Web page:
Some of the Medicare Advantage plan types include:
Learn about how each type of plan works and decide which plan type may be best suited for you.
Once you have found out which plans are sold in your area, confirmed your eligibility and determined which type of plan you’d like to enroll in, it’s time to review the Medicare Star Ratings.2 When doing so, you may want to take note of the categories that are important to you.
For example, a plan may have received a four-star overall rating but only received two stars for its management of chronic conditions. If you have a chronic condition, you may want to consider a plan with a stronger rating in this area.
A licensed insurance agent can share the star ratings with you for each plan sold in your area.
By law, Medicare Advantage plans must provide at least the same level of coverage as Original Medicare (with the exception of hospice care coverage, which you continue to receive through Medicare Part A).
Beyond that minimum requirement, Medicare Advantage plans may then offer additional benefits that can help distinguish one plan from the next.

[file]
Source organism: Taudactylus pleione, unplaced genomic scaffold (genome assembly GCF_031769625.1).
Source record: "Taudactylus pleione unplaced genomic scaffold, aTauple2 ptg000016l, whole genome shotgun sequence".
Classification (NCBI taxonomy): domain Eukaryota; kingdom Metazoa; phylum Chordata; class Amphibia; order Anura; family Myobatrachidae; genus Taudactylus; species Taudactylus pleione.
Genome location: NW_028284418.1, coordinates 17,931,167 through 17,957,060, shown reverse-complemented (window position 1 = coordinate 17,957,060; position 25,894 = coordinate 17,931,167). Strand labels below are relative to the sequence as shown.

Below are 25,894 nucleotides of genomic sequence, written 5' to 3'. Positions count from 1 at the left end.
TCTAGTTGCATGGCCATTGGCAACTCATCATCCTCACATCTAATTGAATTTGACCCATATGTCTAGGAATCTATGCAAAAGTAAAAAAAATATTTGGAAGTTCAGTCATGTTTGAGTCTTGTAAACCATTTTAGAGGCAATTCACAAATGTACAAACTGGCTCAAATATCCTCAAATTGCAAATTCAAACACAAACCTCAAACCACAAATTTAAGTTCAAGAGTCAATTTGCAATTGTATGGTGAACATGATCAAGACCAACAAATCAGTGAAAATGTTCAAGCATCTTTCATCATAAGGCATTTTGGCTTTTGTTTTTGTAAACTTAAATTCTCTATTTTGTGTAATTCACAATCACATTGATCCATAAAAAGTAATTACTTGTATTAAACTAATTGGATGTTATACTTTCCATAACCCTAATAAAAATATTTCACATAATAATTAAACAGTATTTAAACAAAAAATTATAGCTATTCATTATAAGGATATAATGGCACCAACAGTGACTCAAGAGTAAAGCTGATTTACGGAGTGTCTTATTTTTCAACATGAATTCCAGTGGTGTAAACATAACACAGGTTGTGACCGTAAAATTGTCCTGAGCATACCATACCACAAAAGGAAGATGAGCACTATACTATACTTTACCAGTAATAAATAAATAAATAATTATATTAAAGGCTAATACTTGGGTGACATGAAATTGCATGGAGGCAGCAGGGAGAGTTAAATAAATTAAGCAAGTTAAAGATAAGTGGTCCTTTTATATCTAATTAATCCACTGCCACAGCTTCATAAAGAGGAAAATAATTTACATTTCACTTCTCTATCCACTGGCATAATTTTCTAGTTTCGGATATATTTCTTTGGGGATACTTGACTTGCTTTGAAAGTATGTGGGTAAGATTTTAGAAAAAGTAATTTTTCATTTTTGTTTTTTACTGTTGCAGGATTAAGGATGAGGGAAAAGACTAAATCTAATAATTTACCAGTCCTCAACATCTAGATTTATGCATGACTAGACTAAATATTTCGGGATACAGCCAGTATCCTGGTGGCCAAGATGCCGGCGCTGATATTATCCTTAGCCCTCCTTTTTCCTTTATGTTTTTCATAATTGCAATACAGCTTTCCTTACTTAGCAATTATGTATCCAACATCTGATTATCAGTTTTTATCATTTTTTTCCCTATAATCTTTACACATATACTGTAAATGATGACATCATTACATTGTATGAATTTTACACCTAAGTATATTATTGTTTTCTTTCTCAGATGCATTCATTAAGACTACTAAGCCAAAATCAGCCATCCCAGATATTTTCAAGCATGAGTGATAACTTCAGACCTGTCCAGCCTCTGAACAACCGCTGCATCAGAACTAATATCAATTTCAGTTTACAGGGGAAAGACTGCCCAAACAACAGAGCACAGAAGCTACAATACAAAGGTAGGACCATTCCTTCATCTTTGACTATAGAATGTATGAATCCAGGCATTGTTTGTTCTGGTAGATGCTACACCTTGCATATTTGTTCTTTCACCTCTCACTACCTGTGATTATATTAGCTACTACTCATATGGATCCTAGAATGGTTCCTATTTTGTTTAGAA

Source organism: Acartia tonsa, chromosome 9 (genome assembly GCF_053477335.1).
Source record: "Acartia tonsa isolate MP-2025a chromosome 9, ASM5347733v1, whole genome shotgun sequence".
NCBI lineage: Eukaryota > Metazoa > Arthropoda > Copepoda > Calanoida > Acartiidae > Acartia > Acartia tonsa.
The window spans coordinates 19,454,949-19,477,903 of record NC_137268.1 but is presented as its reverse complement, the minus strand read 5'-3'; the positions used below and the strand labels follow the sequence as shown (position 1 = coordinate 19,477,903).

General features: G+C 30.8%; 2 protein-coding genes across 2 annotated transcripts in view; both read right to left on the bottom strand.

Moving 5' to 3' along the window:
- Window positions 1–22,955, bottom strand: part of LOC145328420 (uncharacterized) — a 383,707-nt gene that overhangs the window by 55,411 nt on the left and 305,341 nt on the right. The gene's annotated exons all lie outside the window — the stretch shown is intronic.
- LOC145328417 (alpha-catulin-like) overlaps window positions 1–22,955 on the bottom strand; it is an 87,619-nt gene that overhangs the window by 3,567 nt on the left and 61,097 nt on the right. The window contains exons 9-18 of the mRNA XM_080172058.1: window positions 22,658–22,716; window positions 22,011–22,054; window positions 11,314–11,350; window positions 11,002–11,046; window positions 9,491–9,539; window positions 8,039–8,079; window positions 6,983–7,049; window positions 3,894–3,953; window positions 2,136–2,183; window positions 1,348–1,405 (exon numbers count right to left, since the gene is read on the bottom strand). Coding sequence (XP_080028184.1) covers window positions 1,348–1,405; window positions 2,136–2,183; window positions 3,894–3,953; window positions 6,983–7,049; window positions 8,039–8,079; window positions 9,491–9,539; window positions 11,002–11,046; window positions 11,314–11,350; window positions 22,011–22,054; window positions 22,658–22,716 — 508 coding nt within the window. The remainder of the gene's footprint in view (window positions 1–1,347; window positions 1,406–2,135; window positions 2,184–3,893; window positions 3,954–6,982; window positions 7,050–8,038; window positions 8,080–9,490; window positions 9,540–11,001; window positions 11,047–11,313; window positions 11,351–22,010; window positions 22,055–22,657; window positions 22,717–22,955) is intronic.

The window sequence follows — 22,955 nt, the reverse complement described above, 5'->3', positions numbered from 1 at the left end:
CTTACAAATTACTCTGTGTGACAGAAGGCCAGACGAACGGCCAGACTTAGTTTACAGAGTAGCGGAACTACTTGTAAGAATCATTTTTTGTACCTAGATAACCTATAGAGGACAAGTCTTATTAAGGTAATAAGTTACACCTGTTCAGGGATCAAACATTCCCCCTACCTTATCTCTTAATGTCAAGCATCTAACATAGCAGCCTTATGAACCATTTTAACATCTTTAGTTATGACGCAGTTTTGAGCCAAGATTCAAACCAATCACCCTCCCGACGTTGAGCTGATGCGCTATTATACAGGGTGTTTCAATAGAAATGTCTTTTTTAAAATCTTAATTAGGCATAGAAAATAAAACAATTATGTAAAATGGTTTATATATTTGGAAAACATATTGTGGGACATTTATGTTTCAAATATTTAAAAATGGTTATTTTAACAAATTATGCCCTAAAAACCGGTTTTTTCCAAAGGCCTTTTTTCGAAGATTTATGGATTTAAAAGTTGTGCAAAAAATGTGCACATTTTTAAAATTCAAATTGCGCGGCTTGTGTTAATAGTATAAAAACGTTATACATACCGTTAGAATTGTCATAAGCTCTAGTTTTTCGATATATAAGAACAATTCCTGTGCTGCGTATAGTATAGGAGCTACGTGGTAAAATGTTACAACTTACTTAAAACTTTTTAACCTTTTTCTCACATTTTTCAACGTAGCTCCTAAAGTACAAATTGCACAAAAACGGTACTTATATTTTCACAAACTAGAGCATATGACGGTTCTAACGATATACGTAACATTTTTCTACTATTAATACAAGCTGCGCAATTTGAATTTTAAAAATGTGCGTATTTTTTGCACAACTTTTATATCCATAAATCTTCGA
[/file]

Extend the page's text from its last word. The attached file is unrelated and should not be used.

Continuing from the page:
Some common extra benefits offered by some Medicare Advantage plans include things like prescription drug coverage, dental, vision and hearing benefits.
Some Medicare Advantage plans may also offer perks such as gym memberships, home-delivered meals, non-emergency transportation like trips to your doctor's office and improvements to your home like installing bathroom grab bars.
When shopping for the best Medicare Advantage plan for you, you may want to consider these extra benefits and find one that offers services you are most likely to utilize.